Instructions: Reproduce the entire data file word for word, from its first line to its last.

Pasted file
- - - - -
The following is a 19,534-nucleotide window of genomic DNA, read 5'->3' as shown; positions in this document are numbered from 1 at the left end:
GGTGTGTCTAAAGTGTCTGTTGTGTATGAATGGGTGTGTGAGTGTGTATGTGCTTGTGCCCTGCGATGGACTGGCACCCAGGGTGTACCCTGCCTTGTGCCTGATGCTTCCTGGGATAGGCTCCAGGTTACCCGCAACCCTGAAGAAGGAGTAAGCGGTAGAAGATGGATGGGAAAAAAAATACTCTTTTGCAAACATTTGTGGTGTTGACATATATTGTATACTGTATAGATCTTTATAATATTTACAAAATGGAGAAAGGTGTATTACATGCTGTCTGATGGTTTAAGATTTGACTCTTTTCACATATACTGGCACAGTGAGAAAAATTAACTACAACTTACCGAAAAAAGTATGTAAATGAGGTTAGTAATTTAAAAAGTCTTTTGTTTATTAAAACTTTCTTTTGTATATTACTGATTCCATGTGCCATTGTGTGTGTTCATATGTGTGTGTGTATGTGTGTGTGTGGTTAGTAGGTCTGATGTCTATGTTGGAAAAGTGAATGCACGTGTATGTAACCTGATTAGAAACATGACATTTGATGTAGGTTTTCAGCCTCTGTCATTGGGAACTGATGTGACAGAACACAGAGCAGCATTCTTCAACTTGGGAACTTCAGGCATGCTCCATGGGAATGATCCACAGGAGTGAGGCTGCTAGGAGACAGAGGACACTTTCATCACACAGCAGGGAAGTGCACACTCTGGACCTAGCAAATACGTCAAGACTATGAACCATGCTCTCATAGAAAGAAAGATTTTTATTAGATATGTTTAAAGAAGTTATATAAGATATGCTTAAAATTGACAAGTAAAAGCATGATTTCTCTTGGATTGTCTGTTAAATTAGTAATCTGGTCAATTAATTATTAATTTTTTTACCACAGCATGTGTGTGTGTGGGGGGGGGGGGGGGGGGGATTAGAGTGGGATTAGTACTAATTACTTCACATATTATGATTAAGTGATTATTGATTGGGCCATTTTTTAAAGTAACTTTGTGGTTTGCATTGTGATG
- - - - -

The following is a 19,534-nucleotide window of genomic DNA, read 5'->3' as shown; positions in this document are numbered from 1 at the left end:
GGTGTGTCTAAAGTGTCTGTTGTGTATGAATGGGTGTGTGAGTGTGTATGTGCTTGTGCCCTGCGATGGACTGGCACCCAGGGTGTACCCTGCCTTGTGCCTGATGCTTCCTGGGATAGGCTCCAGGTTACCCGCAACCCTGAAGAAGGAGTAAGCGGTAGAAGATGGATGGGAAAAAAAATACTCTTTTGCAAACATTTGTGGTGTTGACATATATTGTATACTGTATAGATCTTTATAATATTTACAAAATGGAGAAAGGTGTATTACATGCTGTCTGATGGTTTAAGATTTGACTCTTTTCACATATACTGGCACAGTGAGAAAAATTAACTACAACTTACCGAAAAAAGTATGTAAATGAGGTTAGTAATTTAAAAAGTCTTTTGTTTATTAAAACTTTCTTTTGTATATTACTGATTCCATGTGCCATTGTGTGTGTTCATATGTGTGTGTGTATGTGTGTGTGTGGTTAGTAGGTCTGATGTCTATGTTGGAAAAGTGAATGCACGTGTATGTAACCTGATTAGAAACATGACATTTGATGTAGGTTTTCAGCCTCTGTCATTGGGAACTGATGTGACAGAACACAGAGCAGCATTCTTCAACTTGGGAACTTCAGGCATGCTCCATGGGAATGATCCACAGGAGTGAGGCTGCTAGGAGACAGAGGACACTTTCATCACACAGCAGGGAAGTGCACACTCTGGACCTAGCAAATACGTCAAGACTATGAACCATGCTCTCATAGAAAGAAAGATTTTTATTAGATATGTTTAAAGAAGTTATATAAGATATGCTTAAAATTGACAAGTAAAAGCATGATTTCTCTTGGATTGTCTGTTAAATTAGTAATCTGGTCAATTAATTATTAATTTTTTTACCACAGCATGTGTGTGTGTGGGGGGGGGGGGGGGGGGGATTAGAGTGGGATTAGTACTAATTACTTCACATATTATGATTAAGTGATTATTGATTGGGCCATTTTTTAAAGTAACTTTGTGGTTTGCATTGTGATG